A new report disclosed that the food in security in parts of southern Afar and northern Ethio-Somali Region have reached “Emergency” phase – the fourth worst stage of food insecurity.
Ethiopia’s annual food beneficiaries headcount, which hovers around 3 million, jumped to 4.5 million last August following the failed spring-belg (February-May) rains. Following the El Niño induced weak summer-kiremt (June-September) rains, which feeds about 80% of the population, the figure surged to 7.5 million and 8.2 million last month. Projections show the number may further rise to 15 million by the end of December.
So far the affected areas have been classified as “Stressed” (IPC 2) and “Crisis” (IPC 3). [Read IPC phases criteria here].
However, the USAID-funded FEWS-NET released a new report yesterday, disclosing that the food insecurity status of some areas have deteriorated to “Emergency” (IPC-4) phase – the fourth worst stage of food insecurity.
According to the classification criteria, an area is deemed to have reached “Emergency” phase when 1-2 people out of 10,000 people in the area are dying due to nutritional deficit, while the figure for under age-5 children has escalated to 2–4 death/10,000 children /day.
At that stage, more than 15% of the under five children in the area experience acute malnutrition, whereas more than 40% the non-pregnant women of reproductive age in the area have their Body Mass Index (weight-for height ratio) decline by almost one fifth.
The report stated that:
A major food security emergency is projected for the coming year. Already, some northern pastoral areas have moved into Emergency (IPC Phase 4).
The most food insecure areas include southern Afar and northern Somali Region, areas already in Emergency (IPC Phase 4) in October. Also, the lowlands of East and West Hararghe Zones are expected to move into Emergency (IPC Phase 4) from January to March 2015.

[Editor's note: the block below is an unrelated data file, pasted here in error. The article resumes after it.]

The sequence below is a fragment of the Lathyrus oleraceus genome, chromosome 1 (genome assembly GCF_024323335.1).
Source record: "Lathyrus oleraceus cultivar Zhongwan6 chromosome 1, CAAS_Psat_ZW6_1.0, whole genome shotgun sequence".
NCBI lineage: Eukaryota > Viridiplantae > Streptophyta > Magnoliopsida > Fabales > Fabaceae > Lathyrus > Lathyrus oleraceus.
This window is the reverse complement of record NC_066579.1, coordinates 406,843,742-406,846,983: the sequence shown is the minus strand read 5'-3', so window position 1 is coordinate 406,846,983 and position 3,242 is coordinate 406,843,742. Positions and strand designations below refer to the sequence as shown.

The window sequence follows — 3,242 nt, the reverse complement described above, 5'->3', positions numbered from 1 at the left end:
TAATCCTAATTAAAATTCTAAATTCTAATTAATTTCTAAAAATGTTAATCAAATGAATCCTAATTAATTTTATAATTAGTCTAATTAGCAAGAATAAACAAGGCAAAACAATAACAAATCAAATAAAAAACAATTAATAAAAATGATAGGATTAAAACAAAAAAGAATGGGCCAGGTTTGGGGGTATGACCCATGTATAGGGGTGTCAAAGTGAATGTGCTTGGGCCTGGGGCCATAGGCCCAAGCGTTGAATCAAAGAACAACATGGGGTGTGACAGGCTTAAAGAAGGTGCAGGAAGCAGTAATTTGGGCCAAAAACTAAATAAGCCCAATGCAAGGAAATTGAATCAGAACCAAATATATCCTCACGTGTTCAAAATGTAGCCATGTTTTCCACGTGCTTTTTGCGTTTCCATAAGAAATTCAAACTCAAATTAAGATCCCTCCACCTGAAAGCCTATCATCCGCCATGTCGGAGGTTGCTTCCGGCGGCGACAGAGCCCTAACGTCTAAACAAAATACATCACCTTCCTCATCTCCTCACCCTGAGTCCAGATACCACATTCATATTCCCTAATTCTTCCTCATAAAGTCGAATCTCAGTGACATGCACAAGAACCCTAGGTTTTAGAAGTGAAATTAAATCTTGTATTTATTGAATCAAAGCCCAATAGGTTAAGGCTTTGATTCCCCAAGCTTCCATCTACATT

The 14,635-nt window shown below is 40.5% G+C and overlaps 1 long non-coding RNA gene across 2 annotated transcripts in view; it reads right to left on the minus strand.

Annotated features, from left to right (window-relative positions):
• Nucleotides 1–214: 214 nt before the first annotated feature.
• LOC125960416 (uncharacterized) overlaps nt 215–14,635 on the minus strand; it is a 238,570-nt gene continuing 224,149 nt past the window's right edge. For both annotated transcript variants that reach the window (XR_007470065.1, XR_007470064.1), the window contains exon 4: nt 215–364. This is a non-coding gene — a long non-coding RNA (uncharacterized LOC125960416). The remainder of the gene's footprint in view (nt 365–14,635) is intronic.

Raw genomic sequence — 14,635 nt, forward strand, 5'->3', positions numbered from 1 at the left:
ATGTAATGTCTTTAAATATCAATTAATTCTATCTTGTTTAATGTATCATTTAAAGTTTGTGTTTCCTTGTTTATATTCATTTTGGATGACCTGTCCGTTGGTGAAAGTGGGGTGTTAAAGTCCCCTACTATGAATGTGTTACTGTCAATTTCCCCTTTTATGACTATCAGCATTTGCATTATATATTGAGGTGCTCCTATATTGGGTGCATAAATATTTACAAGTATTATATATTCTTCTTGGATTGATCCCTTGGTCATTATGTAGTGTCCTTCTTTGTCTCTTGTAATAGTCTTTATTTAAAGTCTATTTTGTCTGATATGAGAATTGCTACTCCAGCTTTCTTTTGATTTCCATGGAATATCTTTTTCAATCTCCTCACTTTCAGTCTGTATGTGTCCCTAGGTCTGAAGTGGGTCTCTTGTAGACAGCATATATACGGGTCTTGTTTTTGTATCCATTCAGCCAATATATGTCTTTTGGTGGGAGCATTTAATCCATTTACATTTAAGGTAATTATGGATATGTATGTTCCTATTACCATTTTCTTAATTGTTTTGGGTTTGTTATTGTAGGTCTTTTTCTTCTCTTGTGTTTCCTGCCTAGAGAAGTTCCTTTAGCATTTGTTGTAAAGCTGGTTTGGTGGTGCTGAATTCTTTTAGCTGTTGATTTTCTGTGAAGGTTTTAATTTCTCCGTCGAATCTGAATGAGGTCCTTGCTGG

Other areas at risk of Emergency (IPC Phase 4) include lowlands in Arsi and West Arsi Zones in central Oromia and some areas in the northeastern highlands, including parts of Wag Himra and North Wollo Zones in Amhara. These areas are currently projected to remain in Crisis (IPC Phase 3) through March.
According to the report, more than 200,000 livestock deaths have been reported from Sitti Zone, Ethio-Somali region and southern Afar region this year. Since June, nearly 13,000 households have lost all or almost all of their livestock.
On the other hand, in lowlands of East Hararghe, Oromia region, in September and October, more than 900 unusual livestock deaths were reported and an even higher number of unusual livestock deaths occurred in July and August. Whereas in lowlands of eastern Oromia, the livestock-to-cereals terms of trade of goats and sheep fell by 55 percent in September.
In eastern Amhara and Southern and eastern Tigray, and Eastern Tigray, staple food prices have been rising since April and May. In some areas, the retail sorghum price surged by 71 percent compared to last year. At the same time, as livestock body conditions deteriorated and local demand remained low, livestock prices fell. The price of an ox has fallen by 30 to 35 percent in some areas compared to last year.
The assessment corresponds to a recently released government map (see below) displaying “First Priority” areas across the country.
The map – jointly developed by the government and aid agencies – classifies as “First Priority” several Zones of Afar, Ethio-Somali, Oromia, Amhara and some areas of Tigrai and Southern Nations, Nationalities and Peoples’ Region as “First Priority”.
[The map was released about a week ago, though its refers to August figures and has no accompanying textual explanation. It’s, dubbed “Wereda priority status” map, but shows Zonal boundaries – the higher level of administration.]
According to Ethiopia’s hotspot classifications guideline, a “First Priority” is generally equivalent to “Emergency” (IPC 4) stage. The guide line described a “First Priority” is described as:
Hazards of high damaging level have occurred and affected the lives and livelihoods of the population with very severe lack of adequate food security and may include excess mortality, very high and increasing malnutrition, and irreversible livelihood asset depletion.
In “First Priority” status area, the number of people requesting for relief food assistance surges to more than 40% of the population, while the livestock deaths rate has reached 15% the total livestock population and/or the herd size in the area has declined by about 30% compared to last 5 years average holding.
The area would also experience very high production losses ( more than 30% of the last five years average) and very severe water and pasture shortage affecting >40 % of livestock population.